I assumed that the track marked on the map would give good quick progress back to the van.  It did until I was met by a gate with a sign saying that the track ahead was private and there was no right of way.  I could have gone for it but my map showed it going through the farm and I was not up for being chased by dogs or having to explain why I had ignored the sign.  A quick look back up the valley and I took a steep line directly up the hillside before contouring round the farm and back onto the Southern Upland Way.

A great couple of hours on the hill and I was now ready for the drive back to Nottingham and the hustle and bustle of city life.

May 19, 2010

Louise Wood Law and Dun Law from near Elvanfoot

by backpackingbongos

It had been hard work digging out the van the night before.  The snow in the village had turned very wet and heavy and it felt like every shovel full weighed a ton.  As I drove towards Elvanfoot along the twisting mountain road I lost a fair bit of height and the snow began to diminish.  My map showed a very steep bit of ground on my route today amongst the usually rounded hills.  A small bit of mountain had been slipped in between Black Law and White Law.  I decided to err on the side of caution and packed both ice axe and crampons, you never know I may actually get to use them for once.

7.2 miles with 615 metres ascent

The polluter was left parked next to a cattle grid not far from where the disused railway line crosses the road.  I could hear the low rumble of the M74 from here which was a bit of an intrusion after the solitude of the last few days.  This is another walk that I would recommend as a way of breaking a long journey north or south.  The start is only a few minutes drive from junction 14 and Elvanfoot village.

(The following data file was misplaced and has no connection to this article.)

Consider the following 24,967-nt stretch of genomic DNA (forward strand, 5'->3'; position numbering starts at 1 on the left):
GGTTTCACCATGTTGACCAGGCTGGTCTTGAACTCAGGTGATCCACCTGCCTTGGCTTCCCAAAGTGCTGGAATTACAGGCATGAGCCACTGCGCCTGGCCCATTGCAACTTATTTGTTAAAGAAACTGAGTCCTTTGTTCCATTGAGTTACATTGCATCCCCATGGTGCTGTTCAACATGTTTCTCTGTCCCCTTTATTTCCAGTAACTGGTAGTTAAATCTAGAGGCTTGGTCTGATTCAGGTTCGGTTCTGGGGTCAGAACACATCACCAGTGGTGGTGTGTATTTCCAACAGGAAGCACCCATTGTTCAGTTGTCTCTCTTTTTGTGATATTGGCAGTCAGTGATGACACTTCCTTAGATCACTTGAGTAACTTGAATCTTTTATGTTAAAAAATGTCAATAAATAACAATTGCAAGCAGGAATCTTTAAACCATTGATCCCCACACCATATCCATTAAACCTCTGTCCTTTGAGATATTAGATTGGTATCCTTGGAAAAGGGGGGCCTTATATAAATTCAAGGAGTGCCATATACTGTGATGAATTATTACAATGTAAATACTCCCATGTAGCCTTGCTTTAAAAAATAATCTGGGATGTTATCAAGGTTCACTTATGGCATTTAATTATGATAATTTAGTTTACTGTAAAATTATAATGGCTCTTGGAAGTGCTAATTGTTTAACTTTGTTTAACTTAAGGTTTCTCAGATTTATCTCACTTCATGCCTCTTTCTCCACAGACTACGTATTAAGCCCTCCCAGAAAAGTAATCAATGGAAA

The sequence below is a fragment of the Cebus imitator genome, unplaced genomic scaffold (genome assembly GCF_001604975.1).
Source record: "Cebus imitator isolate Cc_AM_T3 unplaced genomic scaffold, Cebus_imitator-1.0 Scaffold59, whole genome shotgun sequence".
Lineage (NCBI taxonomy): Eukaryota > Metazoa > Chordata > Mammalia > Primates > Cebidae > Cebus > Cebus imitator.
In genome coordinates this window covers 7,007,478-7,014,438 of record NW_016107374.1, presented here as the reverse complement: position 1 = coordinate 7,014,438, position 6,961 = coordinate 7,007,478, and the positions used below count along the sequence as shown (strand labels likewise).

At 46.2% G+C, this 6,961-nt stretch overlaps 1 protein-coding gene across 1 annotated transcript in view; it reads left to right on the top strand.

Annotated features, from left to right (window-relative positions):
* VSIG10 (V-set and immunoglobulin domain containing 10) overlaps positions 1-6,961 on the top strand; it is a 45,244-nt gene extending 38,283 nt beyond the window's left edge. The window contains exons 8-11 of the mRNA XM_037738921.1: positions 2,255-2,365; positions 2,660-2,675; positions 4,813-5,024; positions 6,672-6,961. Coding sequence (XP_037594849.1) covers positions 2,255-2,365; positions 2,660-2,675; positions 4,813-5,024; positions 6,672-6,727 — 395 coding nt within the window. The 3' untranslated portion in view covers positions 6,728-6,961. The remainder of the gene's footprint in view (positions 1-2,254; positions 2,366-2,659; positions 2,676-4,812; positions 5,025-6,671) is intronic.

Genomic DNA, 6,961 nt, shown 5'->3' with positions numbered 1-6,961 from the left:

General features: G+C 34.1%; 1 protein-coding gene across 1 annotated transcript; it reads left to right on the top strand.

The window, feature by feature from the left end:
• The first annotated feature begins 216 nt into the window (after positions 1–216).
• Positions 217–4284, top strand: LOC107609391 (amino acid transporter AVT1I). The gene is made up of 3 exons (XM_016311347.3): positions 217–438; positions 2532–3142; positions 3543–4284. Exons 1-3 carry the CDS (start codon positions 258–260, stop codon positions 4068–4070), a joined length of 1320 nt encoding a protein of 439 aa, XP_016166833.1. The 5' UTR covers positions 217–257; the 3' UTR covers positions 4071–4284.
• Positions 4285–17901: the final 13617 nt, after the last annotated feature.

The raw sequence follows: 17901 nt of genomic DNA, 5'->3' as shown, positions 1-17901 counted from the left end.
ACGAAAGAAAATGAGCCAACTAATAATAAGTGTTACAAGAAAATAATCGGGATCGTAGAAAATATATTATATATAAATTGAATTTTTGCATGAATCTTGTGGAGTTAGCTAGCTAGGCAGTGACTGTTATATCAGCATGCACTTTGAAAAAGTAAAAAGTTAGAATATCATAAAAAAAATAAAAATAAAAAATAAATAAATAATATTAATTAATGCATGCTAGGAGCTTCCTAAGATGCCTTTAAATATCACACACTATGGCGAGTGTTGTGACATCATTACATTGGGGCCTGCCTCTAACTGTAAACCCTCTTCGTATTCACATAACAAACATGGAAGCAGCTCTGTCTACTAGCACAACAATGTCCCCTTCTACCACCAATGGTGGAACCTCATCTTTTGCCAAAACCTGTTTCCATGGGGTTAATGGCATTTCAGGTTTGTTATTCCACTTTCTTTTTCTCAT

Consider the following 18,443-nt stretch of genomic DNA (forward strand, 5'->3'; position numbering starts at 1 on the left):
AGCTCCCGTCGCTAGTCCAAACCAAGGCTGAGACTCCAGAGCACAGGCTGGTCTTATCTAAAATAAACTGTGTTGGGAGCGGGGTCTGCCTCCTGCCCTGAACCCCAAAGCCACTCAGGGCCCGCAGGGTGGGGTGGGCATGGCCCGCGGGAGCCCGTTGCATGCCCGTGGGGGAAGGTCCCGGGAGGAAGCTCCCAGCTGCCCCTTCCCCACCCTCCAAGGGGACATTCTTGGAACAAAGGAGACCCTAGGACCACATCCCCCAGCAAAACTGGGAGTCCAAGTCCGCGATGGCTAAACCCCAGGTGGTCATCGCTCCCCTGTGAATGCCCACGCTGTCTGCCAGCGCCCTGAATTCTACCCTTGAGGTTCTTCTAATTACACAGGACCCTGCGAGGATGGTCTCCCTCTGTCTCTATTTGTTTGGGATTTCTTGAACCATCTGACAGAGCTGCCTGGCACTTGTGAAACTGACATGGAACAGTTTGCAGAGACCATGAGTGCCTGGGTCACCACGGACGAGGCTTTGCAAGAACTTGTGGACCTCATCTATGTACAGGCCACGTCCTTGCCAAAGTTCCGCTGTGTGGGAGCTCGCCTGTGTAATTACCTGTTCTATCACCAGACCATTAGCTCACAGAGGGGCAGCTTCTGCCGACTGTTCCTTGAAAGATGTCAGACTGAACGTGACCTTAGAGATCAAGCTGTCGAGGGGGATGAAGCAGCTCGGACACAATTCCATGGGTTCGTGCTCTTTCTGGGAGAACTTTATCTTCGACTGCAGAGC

The old railway track gives quick and easy progress down towards the viaduct marked on my map which crosses Elvan Water.  I began to curse because ahead of me there appeared to be a distinct lack of one.  Oh well there is sure to be a footbridge?  My confidence rose when to the right of the track to the river I spotted the bridge I was after.  Confidence once again led to disappointment when I realised that the ‘bridge’ was in fact a telegraph pole positioned across the not insignificant river with a trap set in the middle of it.  Oh well at least I could straddle it and shuffle across, somehow manuvre over the trap and get to the otherside?  No chance as whoever had engineered this crossing that was not designed for man, had attached a knee height wire fence along the length of it.  Not high enough to provide a handhold to enable an upright crossing, but high enough to prevent a bum shuffle.  I spent a few minutes cursing, weighing up the pros and cons of wet feet in the cold river (it was knee deep and crossable but full of freezing snow melt) or an attempt at walking across the pole with no hand holds.  I went for the walk across option, very mindful that if I slipped forward the knee high fencing would mean that I would also end up going face first into the river six feet below me.  Thankfully after a lot of faff I got across in once piece with the people at the OS being given colourful names under my breath.